1st Peter 3:18-22
Come. Let’s take a walk in the desert together.
But a walk in the desert will be no easy trek for we must prepare ourselves for the perils that lie ahead. During our journey, we will need to strip ourselves bare of our pretentions, our sinfulness, our old self.
Welcome to the first full week of our Lenten journey.
Are you ready for the challenges we’ll encounter over the next 40-days in the desert?
In the desert there are wild beasts, unrelenting winds, a blazing sun, unbearable heat, sand in our eyes clouding our view, no water, and mirages around every corner. And the devil will be there tempting us.
A walk in the desert is a dangerous thing. But with spiritual preparation, hard work and understanding, the hike will bear much fruit in our growing relationship with God between now and Easter Sunday.
Archbishop Peter Sartain said something quite profound about our journey into the desert. If you haven’t picked up a copy of this Lenten booklet, they’re in the vestibule. Here’s what our Archbishop said:
“From a spiritual perspective, the wilderness is that place we enter to be reminded of the One who is truly essential in our lives, where we stand before God with no false veneer, makeup, cologne, designer labels, or pretense. It is that place where we confront the challenges of daily life not as insurmountable problems but as steppingstones to growth. It is that place where temptation seems to hover ominously over our heads in mirages of fakes and forgeries – but where mirages collapse in the light of God’s strength. It is that place where we confront ourselves with no other support than God.”
“That place where we confront OURSELVES with no other support than God.”
In other words, it’s time to take a look in the mirror and ask ourselves, where am I in my relationship with God?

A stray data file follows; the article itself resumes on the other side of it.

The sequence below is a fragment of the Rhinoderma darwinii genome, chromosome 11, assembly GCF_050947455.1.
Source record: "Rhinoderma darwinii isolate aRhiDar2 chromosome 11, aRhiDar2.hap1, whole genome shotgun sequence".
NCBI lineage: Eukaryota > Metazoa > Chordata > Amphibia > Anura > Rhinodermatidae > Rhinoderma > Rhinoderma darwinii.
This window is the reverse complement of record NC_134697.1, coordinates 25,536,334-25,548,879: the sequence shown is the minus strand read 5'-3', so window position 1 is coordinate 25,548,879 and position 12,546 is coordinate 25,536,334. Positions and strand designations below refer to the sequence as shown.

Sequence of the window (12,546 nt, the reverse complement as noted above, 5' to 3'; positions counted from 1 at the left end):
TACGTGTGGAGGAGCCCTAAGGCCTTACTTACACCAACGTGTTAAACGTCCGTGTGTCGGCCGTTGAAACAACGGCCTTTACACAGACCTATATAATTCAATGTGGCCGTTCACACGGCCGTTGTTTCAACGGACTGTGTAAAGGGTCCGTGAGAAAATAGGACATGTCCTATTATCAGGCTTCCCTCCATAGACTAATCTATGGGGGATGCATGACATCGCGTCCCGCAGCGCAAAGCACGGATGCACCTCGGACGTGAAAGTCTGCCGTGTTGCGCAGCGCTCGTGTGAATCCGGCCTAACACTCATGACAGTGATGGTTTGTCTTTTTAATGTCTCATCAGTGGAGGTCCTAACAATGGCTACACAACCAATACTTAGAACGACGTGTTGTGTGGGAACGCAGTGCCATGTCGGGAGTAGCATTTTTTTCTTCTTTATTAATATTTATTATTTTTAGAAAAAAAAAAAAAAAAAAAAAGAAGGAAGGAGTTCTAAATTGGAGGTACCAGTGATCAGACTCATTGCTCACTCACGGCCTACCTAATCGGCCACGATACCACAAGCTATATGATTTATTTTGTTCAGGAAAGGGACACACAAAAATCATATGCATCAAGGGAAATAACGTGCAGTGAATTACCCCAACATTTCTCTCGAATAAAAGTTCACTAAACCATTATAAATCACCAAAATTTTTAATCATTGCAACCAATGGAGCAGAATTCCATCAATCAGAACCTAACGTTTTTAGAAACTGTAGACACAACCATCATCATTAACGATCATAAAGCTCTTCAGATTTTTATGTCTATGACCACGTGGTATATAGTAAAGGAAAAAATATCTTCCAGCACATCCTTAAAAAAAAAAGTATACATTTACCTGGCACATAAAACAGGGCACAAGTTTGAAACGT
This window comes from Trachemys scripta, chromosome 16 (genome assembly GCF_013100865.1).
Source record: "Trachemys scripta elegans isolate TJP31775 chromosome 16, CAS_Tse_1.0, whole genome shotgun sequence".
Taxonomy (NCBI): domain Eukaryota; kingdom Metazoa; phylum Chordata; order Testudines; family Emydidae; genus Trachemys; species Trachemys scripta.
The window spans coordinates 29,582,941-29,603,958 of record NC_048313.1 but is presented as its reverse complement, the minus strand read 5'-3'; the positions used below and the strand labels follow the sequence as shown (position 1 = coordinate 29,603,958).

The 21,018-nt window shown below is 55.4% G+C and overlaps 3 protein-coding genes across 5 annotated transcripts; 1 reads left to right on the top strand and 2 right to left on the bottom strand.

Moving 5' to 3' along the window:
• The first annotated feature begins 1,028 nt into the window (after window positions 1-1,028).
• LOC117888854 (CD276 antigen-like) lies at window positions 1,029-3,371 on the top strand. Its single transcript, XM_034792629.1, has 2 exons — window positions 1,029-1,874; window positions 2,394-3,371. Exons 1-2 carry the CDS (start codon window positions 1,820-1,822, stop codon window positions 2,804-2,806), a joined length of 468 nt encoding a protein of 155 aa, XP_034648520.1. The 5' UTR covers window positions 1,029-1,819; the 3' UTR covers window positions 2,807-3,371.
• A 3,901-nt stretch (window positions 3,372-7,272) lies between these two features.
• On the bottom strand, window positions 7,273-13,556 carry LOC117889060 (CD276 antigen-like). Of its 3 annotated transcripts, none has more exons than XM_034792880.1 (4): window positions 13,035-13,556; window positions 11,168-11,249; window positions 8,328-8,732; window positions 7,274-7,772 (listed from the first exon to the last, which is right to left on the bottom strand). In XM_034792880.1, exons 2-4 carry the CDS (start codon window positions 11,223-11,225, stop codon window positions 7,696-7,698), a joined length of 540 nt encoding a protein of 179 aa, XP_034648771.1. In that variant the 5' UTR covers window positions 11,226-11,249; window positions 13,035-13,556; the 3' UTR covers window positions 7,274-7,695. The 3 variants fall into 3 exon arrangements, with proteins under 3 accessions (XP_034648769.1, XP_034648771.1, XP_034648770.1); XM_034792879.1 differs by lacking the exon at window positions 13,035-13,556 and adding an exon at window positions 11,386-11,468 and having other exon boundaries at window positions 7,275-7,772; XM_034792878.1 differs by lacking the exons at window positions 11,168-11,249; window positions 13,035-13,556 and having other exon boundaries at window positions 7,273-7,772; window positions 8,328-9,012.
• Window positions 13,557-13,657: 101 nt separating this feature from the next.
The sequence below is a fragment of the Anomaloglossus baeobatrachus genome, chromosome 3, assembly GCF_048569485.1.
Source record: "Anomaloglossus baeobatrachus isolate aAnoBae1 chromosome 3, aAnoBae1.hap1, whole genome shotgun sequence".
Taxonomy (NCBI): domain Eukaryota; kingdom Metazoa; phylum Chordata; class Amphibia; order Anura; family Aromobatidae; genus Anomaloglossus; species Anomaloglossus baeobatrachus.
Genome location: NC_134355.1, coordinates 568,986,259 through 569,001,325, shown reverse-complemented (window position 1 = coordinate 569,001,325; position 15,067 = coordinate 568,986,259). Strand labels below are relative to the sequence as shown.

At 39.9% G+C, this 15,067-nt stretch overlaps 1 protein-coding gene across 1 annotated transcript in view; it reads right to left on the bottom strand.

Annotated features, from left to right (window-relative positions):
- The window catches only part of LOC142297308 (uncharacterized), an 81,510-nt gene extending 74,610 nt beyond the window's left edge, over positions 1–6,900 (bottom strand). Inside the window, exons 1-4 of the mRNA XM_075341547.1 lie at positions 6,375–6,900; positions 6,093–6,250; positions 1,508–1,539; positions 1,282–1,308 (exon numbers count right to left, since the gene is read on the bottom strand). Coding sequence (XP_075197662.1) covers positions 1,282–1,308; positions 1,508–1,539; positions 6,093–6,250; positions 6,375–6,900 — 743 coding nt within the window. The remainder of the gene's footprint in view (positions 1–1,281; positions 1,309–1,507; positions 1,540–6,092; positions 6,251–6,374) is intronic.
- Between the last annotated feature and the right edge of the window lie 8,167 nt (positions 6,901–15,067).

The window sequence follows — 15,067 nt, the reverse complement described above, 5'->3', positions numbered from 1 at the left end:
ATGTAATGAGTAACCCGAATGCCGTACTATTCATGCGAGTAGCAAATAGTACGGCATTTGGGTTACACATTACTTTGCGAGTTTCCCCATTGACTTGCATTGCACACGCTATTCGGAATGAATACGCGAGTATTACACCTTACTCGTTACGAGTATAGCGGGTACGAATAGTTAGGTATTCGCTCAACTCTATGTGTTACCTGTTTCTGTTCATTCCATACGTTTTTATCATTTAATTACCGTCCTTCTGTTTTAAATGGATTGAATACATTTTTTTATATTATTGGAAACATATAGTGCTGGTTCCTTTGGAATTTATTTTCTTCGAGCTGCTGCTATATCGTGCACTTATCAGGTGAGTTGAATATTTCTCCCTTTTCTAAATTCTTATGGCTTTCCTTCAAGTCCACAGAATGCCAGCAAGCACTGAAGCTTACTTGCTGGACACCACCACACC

I’m reminded of a popular movie, “Groundhog Day.” Perhaps you’ve seen it. It’s the story about a conceited, egotistical TV weatherman who’s stuck in the same day. No matter what he does he cannot escape Groundhog Day. The day just keeps repeating over and over again where he meets and talks to the same people over and over again until he’s forced to look in the mirror and start to change who he is. In the end, he escapes Groundhog Day by giving his life over to serving others, not himself, loving others, not himself.
I’ve always seen this movie as a metaphor for our relationship with God. No matter what we do in our lives, God calls us to self-improvement. God wants us to be better people than we are. Lent is the best time to work on this.
I read a beautiful reflection recently by a favorite faith writer Richard Rohr. He talks about the four stages of development in our covenant relationship with God.
He applies these stages to the development of the Israelites as the people of God in the Old Testament and the early Christians in the New Testament, but it could easily be adapted to us today.
He says God does not change; only our comprehension of God changes as we go through life.
Here are the four stages of development in our relationship with God as stated by Franciscan friar Fr. Richard Rohr:
”In the first stage, people start to experience the reality of God and God's love as more than abstract concepts. At the same time, however, they tend to believe that God's love is limited to just themselves, a select few such as a chosen people or the one true Church.